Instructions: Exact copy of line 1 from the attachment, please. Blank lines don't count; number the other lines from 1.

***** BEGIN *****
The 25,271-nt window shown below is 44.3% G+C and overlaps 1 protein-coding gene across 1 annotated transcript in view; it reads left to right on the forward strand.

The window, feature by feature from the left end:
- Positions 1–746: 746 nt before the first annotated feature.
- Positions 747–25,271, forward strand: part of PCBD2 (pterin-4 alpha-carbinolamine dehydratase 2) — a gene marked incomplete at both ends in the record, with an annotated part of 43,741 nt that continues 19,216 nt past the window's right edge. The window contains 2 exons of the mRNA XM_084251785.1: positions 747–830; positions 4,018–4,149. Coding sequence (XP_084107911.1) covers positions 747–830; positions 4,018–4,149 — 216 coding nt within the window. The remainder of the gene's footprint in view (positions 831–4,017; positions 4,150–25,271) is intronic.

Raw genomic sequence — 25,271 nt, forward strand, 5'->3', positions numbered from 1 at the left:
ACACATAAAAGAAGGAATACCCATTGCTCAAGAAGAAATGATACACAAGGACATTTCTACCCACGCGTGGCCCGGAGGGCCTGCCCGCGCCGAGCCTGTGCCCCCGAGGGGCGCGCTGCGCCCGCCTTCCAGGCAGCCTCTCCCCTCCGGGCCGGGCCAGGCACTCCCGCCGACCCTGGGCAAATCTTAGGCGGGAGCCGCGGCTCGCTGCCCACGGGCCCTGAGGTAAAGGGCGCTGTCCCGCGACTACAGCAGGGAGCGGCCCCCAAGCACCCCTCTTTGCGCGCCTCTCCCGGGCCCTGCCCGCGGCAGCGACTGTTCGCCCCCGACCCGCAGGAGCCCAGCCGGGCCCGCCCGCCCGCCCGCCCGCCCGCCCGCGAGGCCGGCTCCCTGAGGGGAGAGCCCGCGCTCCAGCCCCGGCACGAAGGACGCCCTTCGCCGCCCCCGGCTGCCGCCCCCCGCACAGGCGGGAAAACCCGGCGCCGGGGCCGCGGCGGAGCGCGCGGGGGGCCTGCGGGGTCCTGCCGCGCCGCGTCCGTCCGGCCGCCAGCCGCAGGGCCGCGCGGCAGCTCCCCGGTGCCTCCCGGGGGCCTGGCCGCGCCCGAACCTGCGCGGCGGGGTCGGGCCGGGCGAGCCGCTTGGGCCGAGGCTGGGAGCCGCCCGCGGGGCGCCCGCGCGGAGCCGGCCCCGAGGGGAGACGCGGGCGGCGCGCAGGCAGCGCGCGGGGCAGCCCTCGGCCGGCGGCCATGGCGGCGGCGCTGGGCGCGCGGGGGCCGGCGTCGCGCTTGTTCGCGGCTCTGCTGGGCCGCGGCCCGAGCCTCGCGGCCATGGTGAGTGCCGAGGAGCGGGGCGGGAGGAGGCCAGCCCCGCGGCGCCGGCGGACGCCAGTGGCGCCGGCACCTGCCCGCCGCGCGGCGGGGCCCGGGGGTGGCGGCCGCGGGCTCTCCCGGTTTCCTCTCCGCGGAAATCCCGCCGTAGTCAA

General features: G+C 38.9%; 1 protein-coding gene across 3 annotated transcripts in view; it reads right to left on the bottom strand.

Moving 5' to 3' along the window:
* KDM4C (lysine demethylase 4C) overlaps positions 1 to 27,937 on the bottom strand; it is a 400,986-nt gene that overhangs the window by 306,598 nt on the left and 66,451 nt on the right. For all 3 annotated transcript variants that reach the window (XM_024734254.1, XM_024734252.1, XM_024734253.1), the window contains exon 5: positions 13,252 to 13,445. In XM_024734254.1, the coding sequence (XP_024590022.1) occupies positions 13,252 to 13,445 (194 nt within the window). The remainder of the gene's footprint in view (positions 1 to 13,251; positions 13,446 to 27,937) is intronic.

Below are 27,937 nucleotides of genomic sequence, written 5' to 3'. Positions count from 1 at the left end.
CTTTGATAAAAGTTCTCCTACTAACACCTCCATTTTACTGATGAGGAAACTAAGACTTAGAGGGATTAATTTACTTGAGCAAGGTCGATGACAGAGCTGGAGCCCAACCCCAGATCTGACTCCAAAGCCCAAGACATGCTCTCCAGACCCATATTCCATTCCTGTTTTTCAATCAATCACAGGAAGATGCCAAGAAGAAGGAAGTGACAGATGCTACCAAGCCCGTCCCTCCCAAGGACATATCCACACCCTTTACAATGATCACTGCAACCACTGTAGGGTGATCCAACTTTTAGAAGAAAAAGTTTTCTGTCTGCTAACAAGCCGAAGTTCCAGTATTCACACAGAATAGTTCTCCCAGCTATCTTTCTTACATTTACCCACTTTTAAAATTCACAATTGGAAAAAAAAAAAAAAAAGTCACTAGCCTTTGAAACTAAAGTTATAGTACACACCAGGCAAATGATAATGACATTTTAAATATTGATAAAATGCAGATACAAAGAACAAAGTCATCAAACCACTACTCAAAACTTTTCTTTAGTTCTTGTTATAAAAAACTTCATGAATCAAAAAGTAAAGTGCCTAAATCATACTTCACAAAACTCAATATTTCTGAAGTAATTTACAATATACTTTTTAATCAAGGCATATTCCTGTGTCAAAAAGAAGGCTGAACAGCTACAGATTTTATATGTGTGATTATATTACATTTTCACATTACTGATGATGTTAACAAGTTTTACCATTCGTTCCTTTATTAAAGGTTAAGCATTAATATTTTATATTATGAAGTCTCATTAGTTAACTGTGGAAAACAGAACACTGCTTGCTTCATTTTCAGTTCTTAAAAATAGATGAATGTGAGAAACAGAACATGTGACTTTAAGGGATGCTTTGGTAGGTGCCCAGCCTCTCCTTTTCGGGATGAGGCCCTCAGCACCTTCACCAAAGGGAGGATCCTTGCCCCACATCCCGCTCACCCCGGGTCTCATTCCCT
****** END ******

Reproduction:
The 25,271-nt window shown below is 44.3% G+C and overlaps 1 protein-coding gene across 1 annotated transcript in view; it reads left to right on the forward strand.